What is your first memory of the Avenue Montaigne?
I would like to be able to answer: to have crossed the path of Marlene Dietrich who lived at number 12, the site of my current showroom. But it is, above all, the site of my first photography studio, then also my apartment, which my grandfather, Marcel Dassault, had allowed me to acquire, near his offices when I left the Ecole de L’Air, the French air force academy. My memories also include long moments spent at the Bar des Théâtres, recently renamed the Bar de l’Entracte, where Marcel, the maître d’hôtel, amused the cream of the art world and the press who met here under the same roof.
Did it play an important role in your vocation as a photographer?
I started taking pictures when my parents took us on trips to visit monuments and ruins. My first model was my little sister, and very young, I won a photo contest organized by Top Magazine. Our names were mentioned in the newspaper and my father was furious – it was only two years after the kidnapping of my grandmother! Since then, I’ve never stopped taking photos with my old silver Minolta XD7’s, of which I have about a dozen. Not a week goes by without my photographing the Avenue, its roofs, its private mansions, it gates and reflections. The Plaza Athénée, a near neighbor, nourishes my soul as much as my stomach. Many times, its facade, with or without scaffolding, has been the inspiration for my photographic tableaux.
Why and how did your grandfather and father become attached to the Avenue Montaigne?
My grandfather and father are real Parisians by birth, born respectively in the 9th and the 1st arrondissements. For a Parisian, the Champs-Elysées and the Avenue Montaigne are two names of dreams, symbols of Parisian splendor and elegance.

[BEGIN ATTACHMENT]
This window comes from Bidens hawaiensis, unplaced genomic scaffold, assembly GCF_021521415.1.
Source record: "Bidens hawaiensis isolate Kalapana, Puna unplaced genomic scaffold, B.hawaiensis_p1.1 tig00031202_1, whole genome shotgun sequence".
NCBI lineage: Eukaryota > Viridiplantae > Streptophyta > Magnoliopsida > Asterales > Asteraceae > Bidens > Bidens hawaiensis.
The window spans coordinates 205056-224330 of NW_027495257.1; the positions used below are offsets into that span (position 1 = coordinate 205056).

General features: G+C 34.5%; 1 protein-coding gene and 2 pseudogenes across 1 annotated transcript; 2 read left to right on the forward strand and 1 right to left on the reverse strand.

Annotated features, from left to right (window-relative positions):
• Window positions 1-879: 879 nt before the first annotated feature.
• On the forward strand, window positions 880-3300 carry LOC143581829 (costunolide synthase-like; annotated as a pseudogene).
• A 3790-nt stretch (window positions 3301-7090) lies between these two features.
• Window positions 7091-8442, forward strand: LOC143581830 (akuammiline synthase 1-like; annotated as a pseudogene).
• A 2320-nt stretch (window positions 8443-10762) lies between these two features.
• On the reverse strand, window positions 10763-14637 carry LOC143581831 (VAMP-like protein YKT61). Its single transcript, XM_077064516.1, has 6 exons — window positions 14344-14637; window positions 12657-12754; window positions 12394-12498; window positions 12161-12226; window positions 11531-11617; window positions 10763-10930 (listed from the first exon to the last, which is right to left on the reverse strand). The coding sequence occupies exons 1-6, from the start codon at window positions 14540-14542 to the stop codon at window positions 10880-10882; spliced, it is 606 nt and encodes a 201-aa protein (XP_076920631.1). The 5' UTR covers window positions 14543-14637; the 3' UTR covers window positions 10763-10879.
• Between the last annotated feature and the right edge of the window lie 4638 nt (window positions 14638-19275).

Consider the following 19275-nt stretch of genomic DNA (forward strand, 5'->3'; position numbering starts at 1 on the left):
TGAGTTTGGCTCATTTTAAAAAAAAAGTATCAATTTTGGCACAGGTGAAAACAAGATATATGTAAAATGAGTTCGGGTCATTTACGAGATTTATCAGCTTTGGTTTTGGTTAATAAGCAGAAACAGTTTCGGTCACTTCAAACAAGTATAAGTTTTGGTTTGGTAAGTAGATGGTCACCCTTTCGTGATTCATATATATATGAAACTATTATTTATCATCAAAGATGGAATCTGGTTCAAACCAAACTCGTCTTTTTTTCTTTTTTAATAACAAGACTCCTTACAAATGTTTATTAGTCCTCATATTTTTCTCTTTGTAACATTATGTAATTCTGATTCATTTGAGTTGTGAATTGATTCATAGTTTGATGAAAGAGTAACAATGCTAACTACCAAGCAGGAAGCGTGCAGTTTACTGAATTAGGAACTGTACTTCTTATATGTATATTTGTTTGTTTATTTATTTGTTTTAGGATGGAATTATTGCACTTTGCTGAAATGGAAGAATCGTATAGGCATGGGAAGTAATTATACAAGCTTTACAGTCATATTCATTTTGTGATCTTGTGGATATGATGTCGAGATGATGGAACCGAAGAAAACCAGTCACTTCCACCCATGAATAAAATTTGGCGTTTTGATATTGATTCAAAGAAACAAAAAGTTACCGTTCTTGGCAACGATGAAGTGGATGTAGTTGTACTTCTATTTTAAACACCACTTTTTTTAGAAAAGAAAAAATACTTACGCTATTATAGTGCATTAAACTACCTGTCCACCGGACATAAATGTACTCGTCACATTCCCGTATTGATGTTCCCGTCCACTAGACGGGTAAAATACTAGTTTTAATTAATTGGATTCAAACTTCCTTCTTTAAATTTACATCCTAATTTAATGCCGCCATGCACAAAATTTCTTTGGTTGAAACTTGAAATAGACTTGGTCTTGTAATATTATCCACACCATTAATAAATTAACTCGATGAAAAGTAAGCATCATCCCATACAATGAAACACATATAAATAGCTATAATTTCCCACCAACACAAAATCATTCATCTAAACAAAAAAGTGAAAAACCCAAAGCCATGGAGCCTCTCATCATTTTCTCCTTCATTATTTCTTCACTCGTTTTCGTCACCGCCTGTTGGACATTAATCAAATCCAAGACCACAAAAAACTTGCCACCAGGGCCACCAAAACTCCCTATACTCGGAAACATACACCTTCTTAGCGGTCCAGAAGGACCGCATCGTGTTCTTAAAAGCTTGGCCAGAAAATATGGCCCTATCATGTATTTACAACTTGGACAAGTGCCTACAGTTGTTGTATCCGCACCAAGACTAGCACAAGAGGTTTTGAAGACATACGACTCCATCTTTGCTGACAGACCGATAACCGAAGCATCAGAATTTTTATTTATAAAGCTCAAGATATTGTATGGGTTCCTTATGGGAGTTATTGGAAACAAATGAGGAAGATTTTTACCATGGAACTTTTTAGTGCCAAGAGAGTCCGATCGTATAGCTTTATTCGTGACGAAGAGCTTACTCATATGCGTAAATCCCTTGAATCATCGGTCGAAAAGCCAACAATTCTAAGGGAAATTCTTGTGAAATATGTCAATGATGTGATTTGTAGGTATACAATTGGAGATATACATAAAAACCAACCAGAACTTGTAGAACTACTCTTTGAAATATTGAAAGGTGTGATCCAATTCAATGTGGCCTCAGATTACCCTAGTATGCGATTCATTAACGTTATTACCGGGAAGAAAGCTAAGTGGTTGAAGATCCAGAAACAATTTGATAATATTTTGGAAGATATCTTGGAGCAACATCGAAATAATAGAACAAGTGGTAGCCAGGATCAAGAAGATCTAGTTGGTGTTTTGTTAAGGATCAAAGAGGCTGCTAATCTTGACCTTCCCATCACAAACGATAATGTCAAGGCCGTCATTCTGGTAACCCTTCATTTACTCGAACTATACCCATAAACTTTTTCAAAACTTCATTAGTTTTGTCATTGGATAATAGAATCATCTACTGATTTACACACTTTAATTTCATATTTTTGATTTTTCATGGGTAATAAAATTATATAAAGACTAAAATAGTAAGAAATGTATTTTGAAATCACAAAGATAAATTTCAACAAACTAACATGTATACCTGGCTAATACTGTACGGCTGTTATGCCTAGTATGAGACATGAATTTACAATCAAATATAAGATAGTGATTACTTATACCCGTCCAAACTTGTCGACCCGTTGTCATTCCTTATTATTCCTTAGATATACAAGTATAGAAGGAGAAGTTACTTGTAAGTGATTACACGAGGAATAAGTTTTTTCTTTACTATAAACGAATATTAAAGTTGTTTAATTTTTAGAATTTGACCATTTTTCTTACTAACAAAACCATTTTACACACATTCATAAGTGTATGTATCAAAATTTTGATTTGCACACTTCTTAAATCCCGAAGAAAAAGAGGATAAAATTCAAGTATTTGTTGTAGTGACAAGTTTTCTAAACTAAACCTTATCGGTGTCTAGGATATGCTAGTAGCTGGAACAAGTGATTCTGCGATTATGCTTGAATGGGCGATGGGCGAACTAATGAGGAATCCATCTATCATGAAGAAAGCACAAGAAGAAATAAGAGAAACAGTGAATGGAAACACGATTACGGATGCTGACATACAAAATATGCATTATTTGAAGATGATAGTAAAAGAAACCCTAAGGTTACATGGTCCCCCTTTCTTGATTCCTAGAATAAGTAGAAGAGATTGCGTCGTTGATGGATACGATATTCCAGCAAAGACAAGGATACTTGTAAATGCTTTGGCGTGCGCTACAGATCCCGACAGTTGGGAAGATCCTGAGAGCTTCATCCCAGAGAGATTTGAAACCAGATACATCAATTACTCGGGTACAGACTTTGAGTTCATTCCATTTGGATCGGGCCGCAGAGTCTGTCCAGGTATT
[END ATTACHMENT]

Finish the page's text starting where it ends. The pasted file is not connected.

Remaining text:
After acquiring the Hotel du Rond-Point or the Hotel le Hon in 1952, my grandfather implanted the name Dassault at the intersection of these two mythical avenues – what a journey for the little boy from the Rue Blanche!
Can you relate some of your favorite anecdotes…
I’d like to think that Marlene Dietrich’s spirit still lives in the building at number 12 and that I cross her path, because I too believe in the force of the spirit. I had the pleasure of receiving Daniele Thomson’s film crew for the movie Fauteuils d’Orchestre, when they filmed Cécile de France in front of the restaurant La Maison Blanche from my balcony. I liked the way the film was able to bring to life this part of the Avenue between the Bar de l’ Entracte and the Théàtre des Champs-Elysées. Among the delights of the Avenue, I admit that I feel at home in the historic boutique of Christian Dior at number 30: “a very little fashion house, very closed, on the modest scale of his ambitious dream”, to quote how he liked to describe it. The heart of Dior still beats here, and you can feel this the moment you cross the threshold. It is here since 1946 where “the imagination paints, the mind compares, taste selects and talent executes”, as a certain Montaigne wrote.